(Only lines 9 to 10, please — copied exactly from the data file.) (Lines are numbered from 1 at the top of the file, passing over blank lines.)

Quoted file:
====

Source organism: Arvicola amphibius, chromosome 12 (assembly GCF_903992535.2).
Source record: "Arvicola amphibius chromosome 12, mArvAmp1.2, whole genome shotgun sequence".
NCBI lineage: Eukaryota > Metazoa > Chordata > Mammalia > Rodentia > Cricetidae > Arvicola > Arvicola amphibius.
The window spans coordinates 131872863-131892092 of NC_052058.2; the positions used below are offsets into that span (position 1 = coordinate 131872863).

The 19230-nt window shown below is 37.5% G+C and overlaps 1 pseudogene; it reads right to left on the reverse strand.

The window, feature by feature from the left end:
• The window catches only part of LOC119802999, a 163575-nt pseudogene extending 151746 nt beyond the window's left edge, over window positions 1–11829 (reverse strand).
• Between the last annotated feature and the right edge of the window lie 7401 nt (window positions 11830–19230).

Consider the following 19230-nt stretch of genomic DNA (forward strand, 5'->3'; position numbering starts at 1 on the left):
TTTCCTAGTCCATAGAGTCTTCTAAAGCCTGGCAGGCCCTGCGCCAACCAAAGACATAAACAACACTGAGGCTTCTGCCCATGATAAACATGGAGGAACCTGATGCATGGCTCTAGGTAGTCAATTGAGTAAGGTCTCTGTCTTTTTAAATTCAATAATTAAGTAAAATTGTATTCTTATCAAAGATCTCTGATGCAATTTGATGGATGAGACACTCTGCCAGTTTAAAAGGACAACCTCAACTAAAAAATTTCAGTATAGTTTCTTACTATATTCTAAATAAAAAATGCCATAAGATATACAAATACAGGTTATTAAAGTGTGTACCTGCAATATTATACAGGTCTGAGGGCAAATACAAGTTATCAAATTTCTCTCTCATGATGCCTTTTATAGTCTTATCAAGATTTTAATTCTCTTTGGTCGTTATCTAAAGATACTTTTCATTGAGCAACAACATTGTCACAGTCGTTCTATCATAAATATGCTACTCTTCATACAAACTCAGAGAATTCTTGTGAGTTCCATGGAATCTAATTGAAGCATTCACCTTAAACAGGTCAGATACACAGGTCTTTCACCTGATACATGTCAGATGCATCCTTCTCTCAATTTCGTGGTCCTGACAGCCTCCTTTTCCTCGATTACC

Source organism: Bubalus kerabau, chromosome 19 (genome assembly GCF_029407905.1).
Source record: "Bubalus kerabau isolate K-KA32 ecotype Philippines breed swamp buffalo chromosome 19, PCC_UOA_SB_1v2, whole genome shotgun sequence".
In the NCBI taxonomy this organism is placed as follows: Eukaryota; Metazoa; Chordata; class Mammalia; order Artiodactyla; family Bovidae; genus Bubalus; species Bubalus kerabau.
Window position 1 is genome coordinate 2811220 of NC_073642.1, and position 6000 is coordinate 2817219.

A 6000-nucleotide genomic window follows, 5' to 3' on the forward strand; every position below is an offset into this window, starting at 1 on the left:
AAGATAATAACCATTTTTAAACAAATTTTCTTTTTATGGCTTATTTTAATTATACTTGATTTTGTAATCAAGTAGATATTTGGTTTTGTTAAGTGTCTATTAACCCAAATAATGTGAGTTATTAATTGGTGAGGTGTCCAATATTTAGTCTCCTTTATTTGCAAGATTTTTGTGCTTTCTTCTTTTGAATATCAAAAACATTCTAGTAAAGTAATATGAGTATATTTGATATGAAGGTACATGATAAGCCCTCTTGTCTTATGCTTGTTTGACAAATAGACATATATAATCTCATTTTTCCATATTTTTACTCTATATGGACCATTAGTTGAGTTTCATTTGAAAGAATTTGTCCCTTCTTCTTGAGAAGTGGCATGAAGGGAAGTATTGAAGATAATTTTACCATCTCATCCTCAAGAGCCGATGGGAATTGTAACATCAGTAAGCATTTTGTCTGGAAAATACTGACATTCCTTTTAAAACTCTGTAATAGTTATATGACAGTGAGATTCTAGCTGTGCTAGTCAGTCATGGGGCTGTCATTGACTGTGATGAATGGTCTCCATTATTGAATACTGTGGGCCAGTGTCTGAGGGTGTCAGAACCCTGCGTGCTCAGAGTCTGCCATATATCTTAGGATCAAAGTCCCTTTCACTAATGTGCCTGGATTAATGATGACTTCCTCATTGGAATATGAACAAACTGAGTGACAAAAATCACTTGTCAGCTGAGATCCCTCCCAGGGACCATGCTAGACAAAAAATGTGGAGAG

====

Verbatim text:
Consider the following 19230-nt stretch of genomic DNA (forward strand, 5'->3'; position numbering starts at 1 on the left):
TTTCCTAGTCCATAGAGTCTTCTAAAGCCTGGCAGGCCCTGCGCCAACCAAAGACATAAACAACACTGAGGCTTCTGCCCATGATAAACATGGAGGAACCTGATGCATGGCTCTAGGTAGTCAATTGAGTAAGGTCTCTGTCTTTTTAAATTCAATAATTAAGTAAAATTGTATTCTTATCAAAGATCTCTGATGCAATTTGATGGATGAGACACTCTGCCAGTTTAAAAGGACAACCTCAACTAAAAAATTTCAGTATAGTTTCTTACTATATTCTAAATAAAAAATGCCATAAGATATACAAATACAGGTTATTAAAGTGTGTACCTGCAATATTATACAGGTCTGAGGGCAAATACAAGTTATCAAATTTCTCTCTCATGATGCCTTTTATAGTCTTATCAAGATTTTAATTCTCTTTGGTCGTTATCTAAAGATACTTTTCATTGAGCAACAACATTGTCACAGTCGTTCTATCATAAATATGCTACTCTTCATACAAACTCAGAGAATTCTTGTGAGTTCCATGGAATCTAATTGAAGCATTCACCTTAAACAGGTCAGATACACAGGTCTTTCACCTGATACATGTCAGATGCATCCTTCTCTCAATTTCGTGGTCCTGACAGCCTCCTTTTCCTCGATTACC